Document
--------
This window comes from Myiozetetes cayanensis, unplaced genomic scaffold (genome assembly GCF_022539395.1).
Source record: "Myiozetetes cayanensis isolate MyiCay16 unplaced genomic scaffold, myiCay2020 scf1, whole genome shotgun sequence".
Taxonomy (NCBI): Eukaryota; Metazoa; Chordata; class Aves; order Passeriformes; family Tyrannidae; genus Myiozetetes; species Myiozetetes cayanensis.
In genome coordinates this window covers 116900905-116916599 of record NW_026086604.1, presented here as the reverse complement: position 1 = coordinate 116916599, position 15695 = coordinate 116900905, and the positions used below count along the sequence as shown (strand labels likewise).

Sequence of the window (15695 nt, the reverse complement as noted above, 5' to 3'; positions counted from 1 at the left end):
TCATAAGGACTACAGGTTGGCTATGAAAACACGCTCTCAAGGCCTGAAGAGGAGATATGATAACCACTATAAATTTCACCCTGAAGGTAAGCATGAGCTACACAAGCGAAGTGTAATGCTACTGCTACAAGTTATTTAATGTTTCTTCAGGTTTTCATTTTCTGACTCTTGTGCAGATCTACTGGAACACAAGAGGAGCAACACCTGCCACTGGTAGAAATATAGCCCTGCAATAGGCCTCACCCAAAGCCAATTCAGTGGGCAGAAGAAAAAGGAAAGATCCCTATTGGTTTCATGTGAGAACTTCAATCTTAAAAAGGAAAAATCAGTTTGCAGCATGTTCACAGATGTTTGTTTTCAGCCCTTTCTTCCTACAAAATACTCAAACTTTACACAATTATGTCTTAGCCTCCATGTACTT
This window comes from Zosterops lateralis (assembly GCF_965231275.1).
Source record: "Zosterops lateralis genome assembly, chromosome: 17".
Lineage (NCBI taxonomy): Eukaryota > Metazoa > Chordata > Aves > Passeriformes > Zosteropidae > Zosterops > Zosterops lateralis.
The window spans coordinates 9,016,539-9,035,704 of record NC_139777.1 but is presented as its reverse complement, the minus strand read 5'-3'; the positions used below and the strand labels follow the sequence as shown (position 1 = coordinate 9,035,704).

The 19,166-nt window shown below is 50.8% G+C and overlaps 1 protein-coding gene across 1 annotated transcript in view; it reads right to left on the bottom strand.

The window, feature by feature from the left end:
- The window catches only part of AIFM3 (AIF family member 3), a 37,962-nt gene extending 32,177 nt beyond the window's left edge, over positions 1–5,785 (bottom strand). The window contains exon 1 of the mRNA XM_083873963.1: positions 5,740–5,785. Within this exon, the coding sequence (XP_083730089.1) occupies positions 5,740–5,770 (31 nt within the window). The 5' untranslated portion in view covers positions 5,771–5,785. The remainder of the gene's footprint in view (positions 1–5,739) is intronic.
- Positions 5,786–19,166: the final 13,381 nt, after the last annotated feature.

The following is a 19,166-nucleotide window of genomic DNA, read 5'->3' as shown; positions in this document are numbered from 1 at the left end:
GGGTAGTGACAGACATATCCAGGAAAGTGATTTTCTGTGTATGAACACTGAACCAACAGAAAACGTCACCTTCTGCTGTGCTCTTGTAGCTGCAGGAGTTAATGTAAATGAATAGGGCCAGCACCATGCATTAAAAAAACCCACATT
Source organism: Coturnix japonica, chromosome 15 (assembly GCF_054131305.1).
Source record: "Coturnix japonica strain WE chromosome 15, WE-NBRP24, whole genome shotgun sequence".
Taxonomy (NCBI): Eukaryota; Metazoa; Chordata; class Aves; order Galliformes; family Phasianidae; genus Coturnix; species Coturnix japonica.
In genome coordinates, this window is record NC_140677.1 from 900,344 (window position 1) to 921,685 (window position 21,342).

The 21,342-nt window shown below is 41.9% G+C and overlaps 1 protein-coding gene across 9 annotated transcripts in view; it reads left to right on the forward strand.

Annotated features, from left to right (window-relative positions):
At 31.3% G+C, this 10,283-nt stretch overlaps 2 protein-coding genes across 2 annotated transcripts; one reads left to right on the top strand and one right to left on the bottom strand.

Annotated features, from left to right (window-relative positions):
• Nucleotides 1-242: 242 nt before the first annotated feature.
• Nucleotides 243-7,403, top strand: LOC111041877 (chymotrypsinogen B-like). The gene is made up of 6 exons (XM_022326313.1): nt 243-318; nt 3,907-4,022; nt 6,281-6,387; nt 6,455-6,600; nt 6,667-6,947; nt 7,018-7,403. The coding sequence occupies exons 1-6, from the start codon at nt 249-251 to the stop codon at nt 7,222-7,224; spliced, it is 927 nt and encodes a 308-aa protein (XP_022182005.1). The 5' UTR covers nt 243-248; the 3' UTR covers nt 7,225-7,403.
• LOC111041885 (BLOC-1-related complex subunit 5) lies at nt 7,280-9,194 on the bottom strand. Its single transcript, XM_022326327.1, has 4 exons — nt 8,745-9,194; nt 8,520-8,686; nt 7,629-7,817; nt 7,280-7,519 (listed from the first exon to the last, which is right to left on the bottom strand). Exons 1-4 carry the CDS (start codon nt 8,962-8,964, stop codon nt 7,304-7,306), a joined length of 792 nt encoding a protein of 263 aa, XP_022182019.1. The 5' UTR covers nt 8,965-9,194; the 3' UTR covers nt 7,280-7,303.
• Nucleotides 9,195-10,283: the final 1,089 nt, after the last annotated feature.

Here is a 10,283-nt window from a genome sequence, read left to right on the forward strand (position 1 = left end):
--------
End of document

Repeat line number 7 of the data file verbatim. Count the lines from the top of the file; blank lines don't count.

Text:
This window comes from Zosterops lateralis (assembly GCF_965231275.1).